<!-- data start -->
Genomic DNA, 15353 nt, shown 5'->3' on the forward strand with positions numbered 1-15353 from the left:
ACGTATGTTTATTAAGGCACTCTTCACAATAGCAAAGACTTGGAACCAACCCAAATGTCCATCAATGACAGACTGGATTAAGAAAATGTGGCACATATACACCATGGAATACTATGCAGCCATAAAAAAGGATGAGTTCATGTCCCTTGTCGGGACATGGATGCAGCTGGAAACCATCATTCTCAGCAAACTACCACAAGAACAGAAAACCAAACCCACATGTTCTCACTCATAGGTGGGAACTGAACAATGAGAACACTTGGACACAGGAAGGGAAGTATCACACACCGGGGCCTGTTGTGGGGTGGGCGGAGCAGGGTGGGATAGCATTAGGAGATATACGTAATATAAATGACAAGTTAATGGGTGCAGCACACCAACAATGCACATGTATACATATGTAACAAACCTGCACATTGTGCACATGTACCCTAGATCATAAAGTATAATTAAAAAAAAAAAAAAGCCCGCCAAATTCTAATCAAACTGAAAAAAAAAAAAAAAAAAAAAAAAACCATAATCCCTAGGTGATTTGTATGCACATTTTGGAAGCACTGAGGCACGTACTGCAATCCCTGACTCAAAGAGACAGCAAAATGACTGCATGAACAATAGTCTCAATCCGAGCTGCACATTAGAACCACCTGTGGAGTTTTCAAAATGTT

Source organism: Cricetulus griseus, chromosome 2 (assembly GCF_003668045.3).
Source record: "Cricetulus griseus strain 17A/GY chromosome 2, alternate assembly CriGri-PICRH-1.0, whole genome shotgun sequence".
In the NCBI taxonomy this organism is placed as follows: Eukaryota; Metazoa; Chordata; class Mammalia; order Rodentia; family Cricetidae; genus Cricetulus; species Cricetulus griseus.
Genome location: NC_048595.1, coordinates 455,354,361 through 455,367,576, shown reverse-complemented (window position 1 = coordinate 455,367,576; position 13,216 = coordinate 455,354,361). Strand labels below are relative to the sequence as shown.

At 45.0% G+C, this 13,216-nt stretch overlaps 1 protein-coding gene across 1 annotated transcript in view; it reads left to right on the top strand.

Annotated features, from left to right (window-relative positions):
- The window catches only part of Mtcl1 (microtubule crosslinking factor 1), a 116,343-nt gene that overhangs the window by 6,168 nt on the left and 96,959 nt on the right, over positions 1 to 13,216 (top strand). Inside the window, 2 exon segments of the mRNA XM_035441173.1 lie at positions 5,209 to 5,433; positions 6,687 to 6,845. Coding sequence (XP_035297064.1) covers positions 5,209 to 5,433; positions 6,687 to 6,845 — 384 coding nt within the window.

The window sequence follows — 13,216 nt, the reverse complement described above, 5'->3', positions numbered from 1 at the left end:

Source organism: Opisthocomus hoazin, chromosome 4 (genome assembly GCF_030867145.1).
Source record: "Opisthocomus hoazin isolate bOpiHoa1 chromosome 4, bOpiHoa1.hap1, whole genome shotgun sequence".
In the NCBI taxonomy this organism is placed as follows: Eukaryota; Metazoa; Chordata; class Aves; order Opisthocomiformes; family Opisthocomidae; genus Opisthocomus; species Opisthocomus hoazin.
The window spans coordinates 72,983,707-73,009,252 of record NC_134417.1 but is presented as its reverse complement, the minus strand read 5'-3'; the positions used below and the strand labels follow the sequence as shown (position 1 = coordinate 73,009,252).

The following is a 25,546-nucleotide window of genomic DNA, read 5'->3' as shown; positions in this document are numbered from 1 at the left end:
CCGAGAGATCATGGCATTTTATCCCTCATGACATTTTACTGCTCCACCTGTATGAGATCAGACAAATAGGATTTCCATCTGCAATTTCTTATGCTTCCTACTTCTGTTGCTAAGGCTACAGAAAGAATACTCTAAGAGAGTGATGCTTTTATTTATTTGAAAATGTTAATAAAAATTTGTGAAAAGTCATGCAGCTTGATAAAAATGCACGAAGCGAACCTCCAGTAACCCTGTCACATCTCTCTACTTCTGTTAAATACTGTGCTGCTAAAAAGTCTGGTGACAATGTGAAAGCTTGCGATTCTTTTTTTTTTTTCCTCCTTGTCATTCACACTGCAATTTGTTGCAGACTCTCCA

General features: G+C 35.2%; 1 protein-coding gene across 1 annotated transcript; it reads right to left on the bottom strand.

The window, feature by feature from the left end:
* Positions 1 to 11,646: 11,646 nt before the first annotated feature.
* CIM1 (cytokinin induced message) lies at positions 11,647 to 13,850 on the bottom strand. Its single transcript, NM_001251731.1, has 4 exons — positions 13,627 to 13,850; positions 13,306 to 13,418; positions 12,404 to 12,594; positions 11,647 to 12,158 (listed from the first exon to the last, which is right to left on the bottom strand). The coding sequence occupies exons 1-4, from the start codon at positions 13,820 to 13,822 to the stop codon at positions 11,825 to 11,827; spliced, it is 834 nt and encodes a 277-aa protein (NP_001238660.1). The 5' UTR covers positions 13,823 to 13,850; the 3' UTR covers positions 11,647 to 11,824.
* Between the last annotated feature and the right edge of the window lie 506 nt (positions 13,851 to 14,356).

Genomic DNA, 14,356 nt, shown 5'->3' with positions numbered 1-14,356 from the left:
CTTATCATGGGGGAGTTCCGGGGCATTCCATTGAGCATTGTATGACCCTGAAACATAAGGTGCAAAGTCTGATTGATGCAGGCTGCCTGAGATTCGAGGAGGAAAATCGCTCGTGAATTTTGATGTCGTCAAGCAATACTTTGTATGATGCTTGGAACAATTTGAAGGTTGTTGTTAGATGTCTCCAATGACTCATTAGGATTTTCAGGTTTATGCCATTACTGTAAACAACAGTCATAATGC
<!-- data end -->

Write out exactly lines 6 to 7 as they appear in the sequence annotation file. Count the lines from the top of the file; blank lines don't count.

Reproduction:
Genome location: NC_048595.1, coordinates 455,354,361 through 455,367,576, shown reverse-complemented (window position 1 = coordinate 455,367,576; position 13,216 = coordinate 455,354,361). Strand labels below are relative to the sequence as shown.

At 45.0% G+C, this 13,216-nt stretch overlaps 1 protein-coding gene across 1 annotated transcript in view; it reads left to right on the top strand.